NUS-HUJ-CREATE Programme for Inflammation Research is a partnership between the National University of Singapore (NUS) and the Hebrew University of Jerusalem (HUJ). The programme was established by the National Research Foundation of Singapore (NRF) in 2011 under the Campus for Research Excellence and Technological Enterprise (CREATE). The programme focuses on advancing an understanding of cellular and molecular mechanisms of inflammation of diseases prevalent in Asia, a field that is currently under-studied.
Become a world-leading institute for inflammation research based in Singapore.
Develop a comprehensive system based program of inflammation research that involves biochemists, immunologists and pharmacologists and lead to translational outcomes.
The NUS-HUJ-CREATE team, under the stewardship of Professor Ehud Razin (HUJ) and Professor Paul MacAry (NUS), is comprised of world renowned researchers and clinicians from both Singapore and Israel. This collaboration is important for advancing specific diagnostic and prognostic indicators and paves the way toward innovative therapeutic solutions to common inflammatory diseases.
Inflammation is the body's response to infection and injury. Prolonged or chronic inflammation may lead to a variety of diseases including cancer, neurodegenerative diseases, autoimmune disorders and diabetes. Anti-inflammatory drugs are not always effective in preventing chronic inflammations and can lead to severe side effects. As such, a better understanding of inflammatory processes is necessary in order to produce more powerful and specific drugs, capable of fighting inflammation-related diseases.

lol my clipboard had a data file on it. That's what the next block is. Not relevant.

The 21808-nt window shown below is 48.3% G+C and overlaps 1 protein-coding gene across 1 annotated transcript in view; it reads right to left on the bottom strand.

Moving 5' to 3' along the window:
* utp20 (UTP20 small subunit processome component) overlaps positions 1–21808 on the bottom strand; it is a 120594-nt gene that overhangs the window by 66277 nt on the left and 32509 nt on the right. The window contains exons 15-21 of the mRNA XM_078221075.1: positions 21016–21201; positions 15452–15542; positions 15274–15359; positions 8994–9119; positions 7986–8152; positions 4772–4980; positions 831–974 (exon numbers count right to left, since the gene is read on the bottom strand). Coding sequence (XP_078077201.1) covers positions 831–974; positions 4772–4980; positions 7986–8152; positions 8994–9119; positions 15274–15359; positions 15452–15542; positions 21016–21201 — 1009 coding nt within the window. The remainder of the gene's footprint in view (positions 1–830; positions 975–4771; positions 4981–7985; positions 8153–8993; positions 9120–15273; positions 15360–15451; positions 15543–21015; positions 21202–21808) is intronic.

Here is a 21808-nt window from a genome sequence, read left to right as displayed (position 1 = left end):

Singapore is experiencing a rise in inflammatory diseases. Inflammatory vascular diseases such as atherosclerosis are currently the second leading cause of death; inflammation underlies many cancers prevalent in Asia; furthermore, gastrointestinal diseases are increasing in frequency amongst Singaporean Chinese population, and asthma now affects about 5% of adults and 20% of children in Singapore. Infectious diseases such as dengue fever and Group A Streptococcus continue to claim lives.
By bringing together researchers and clinicians, the MMID2 programme fosters a better understanding of the molecular processes involved in the development of these inflammatory and infectious diseases.
The program is structured around five projects: Cancer, Signaling, Immunology, Genomics, and Metabolism. This powerful combination of basic and translational research advances the development of promising new drugs for asian inflammatory diseases. The team has already made great progress in the development of a dengue vaccine; identified genes involved in heart disease in the Singapore population that is used as a predictive tool; and are making significant advances in inflammation-related discoveries.
MMID2 is proud to support the HUJ-NUS joint PhD programme. The joint PhD programme offers the participating students a unique opportunity of an integrated advanced training experience, access to and participation in the latest cutting-edge research and technology, in an international environment with mobility and networking opportunities. This programme is designed to conform to a wide audience within all academic domains, who are interested in developing their career into the new brave global world.